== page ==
The electrode bands 1 and 3 are each provided with suitable connection leads 5 and 6, FIGURES 8 and 9, preferably at one of their respective ends or at any other suitable location.
The folding procedure described thus provides that separator band 2 is folded accordion-wise and included between its 'various transversal folds is the electrode band 3, itself folded accordion-wise and having its transversal fold lines 3d, 3e, 3f, etc., perpendicular to the transverse fold lines 22, 21'', etc., of the separator containing the first electrode band 1. In a consequence, as can be seen by inspection of FIGURES 8 and 9, the folded block can readily be taken apart for repair simply by slipping the folds of combined separator band 2 and electrode 4 band 1 out from the folds of electrode band 3 and after repair recombining the said parts to reconstruct the block B.
It further can be seen that with the folding method as described, the transversal folds 2e, 2f, etc., of the separator band are equidistant and separated by a distance substantially equal to the width of electrode band 3. Similarly, the transversal fold lines 3d, 3e, 3 etc., of electrode 3 are spaced by a distance that is substantially smaller than half the width of separator band 2, being preferably equal to the width of electrode band 1.
On some occasions, the electrode bands instead of being single length strips are in the form of chain links. Qbviously, when the electrodes have the shape of chain links, the accordion-folding will have to be effected preferably at the link joints between the partial electrode links with individual links each having a length so that the distance between two successive link lines is at least equal to the required length of a partial electrode, i.e., one of the facing interfolded electrode components.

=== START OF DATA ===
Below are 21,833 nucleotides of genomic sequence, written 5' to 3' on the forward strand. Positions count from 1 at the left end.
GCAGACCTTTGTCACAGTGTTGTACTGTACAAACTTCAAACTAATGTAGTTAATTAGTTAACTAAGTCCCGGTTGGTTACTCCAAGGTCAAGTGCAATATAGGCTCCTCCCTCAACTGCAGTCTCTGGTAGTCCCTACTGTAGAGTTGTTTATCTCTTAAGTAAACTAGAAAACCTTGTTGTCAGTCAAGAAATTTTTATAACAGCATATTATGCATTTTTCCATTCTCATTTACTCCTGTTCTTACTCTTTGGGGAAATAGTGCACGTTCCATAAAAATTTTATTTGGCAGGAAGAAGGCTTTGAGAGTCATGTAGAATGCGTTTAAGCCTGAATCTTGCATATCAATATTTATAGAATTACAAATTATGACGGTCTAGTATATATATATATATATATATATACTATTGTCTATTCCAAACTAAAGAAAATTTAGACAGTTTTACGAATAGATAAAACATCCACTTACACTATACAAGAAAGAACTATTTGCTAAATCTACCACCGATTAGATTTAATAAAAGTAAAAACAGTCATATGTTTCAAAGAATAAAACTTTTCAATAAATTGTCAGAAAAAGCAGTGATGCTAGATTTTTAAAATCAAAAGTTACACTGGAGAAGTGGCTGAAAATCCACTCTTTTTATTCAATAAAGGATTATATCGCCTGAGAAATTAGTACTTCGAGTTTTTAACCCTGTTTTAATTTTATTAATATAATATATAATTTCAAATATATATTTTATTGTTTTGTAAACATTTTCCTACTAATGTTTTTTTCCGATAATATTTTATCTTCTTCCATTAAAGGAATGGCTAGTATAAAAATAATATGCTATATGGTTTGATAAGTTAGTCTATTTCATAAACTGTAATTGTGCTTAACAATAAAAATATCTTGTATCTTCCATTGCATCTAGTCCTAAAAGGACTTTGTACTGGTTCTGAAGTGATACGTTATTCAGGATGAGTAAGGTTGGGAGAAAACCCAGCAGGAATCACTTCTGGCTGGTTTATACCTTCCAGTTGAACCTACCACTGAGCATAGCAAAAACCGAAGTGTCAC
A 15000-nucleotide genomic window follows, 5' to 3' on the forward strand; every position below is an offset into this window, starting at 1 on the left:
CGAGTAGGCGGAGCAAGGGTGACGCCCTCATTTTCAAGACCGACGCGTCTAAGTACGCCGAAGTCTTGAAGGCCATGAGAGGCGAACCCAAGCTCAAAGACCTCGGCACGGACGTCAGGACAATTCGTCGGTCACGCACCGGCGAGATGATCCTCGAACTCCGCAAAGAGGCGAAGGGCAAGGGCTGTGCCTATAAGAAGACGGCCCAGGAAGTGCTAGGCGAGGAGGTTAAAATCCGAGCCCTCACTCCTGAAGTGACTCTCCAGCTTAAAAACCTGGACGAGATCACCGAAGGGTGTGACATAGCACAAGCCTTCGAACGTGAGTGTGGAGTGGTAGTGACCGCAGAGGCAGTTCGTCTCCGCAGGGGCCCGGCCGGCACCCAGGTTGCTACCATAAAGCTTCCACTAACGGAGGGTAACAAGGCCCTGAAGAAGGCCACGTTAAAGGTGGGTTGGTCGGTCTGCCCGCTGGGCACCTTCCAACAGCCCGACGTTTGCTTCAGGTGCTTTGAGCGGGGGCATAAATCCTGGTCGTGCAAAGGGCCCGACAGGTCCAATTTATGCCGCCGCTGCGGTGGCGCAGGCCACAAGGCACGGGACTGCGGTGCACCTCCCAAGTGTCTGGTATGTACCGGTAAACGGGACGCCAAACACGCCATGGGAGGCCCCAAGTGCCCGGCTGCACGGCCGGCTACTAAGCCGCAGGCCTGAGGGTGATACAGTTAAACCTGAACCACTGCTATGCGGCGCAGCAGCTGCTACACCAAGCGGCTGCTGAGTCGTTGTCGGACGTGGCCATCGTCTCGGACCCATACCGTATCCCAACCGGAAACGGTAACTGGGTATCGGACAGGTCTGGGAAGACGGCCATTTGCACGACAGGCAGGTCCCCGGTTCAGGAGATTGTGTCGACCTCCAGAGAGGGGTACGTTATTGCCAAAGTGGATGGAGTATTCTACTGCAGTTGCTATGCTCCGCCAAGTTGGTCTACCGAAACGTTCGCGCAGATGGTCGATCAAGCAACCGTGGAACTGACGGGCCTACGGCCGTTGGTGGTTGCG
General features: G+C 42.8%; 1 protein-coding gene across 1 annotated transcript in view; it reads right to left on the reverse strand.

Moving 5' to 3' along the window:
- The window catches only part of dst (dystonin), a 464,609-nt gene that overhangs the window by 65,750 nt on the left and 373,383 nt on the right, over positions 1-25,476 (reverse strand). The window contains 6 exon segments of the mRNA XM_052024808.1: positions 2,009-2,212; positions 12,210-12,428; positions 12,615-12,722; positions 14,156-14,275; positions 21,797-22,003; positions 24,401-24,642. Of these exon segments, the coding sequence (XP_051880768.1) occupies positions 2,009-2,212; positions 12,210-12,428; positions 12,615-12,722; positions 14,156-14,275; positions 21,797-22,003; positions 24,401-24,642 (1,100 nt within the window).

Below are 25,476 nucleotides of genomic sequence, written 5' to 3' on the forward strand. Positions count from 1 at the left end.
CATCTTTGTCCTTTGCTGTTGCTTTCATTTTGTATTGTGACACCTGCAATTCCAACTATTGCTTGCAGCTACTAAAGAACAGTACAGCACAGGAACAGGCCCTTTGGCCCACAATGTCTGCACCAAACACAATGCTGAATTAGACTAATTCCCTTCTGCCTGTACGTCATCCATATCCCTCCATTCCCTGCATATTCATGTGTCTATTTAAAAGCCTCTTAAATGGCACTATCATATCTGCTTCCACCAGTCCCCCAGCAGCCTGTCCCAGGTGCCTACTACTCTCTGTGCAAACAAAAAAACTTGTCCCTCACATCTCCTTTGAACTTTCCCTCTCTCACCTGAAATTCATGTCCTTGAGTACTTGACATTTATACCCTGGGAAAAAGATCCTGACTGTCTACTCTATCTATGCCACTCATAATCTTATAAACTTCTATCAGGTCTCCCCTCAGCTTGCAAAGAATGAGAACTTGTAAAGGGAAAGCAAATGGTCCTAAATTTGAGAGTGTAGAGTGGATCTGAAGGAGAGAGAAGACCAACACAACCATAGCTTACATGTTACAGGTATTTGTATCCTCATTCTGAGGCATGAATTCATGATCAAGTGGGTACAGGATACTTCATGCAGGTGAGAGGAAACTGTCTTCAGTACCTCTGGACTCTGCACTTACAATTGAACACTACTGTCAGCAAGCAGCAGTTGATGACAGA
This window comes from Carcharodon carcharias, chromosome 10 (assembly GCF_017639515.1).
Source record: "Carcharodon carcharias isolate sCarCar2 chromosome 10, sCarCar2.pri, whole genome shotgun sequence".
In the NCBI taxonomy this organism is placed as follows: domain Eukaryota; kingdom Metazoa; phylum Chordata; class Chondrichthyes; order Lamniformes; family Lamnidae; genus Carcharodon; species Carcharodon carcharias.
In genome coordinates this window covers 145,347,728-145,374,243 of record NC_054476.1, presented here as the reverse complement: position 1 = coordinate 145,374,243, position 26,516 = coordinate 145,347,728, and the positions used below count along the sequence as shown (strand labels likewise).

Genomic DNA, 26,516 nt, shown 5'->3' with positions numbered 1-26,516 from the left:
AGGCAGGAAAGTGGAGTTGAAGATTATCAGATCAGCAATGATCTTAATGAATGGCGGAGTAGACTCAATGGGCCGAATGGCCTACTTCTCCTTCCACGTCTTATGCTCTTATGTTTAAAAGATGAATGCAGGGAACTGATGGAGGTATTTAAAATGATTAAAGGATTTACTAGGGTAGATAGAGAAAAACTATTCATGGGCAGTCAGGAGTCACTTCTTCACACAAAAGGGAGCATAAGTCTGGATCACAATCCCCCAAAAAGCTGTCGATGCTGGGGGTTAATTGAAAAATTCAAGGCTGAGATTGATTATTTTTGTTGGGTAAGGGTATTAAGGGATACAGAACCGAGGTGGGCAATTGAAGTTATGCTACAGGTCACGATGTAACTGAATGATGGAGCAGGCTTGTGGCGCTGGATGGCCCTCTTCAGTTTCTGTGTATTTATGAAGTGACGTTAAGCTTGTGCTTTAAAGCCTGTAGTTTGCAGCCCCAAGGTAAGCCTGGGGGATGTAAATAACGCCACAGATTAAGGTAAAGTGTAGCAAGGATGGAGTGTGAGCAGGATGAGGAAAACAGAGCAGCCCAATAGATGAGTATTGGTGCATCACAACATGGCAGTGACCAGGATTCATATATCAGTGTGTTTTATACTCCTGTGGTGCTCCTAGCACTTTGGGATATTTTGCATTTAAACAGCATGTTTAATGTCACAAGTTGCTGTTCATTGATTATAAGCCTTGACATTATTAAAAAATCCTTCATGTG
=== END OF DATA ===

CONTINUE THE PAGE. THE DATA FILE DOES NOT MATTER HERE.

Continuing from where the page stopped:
Although for the sake of convenience, the electrode bands have been depicted as having finite length, it may be easily seen that the described accordion-like folding method may be practiced when the separator and electrode bands have continuous lengths, required amounts being severed as needed for blocks of required capacity.
Selection of the materials constituting electrode band 1, separator band 2 and electrode band 3 is optional and, of course, dependent upon the type of cell to be made.
The separator band 2 may be either a single layer or may be of several superposed layers. In any event, the layer or layers may be of the same or different porous, microporous or semi-permeable materials depending upon the nature of the electrode materials. Any layer or layers may, for example, be polyethylene or other suitable insulative material.
Dependent upon the nature of the electrode bands or of the separator band either the positive electrode band 1 is placed within the median line-folded separator band 2 and the negative electrode band 3 is accordion-like folded externally around the separator 'band or a reverse disposition may be adopted.
If one of the electrode bands embodies silver halogenated salt or silver peroxide, it is advantageous to place this electrode band within the folded separator band, the latter then being of the semi-permeable type and being constituted, for example, of regenerated cellulose sheets or of sheets of polyvinyl alcohol.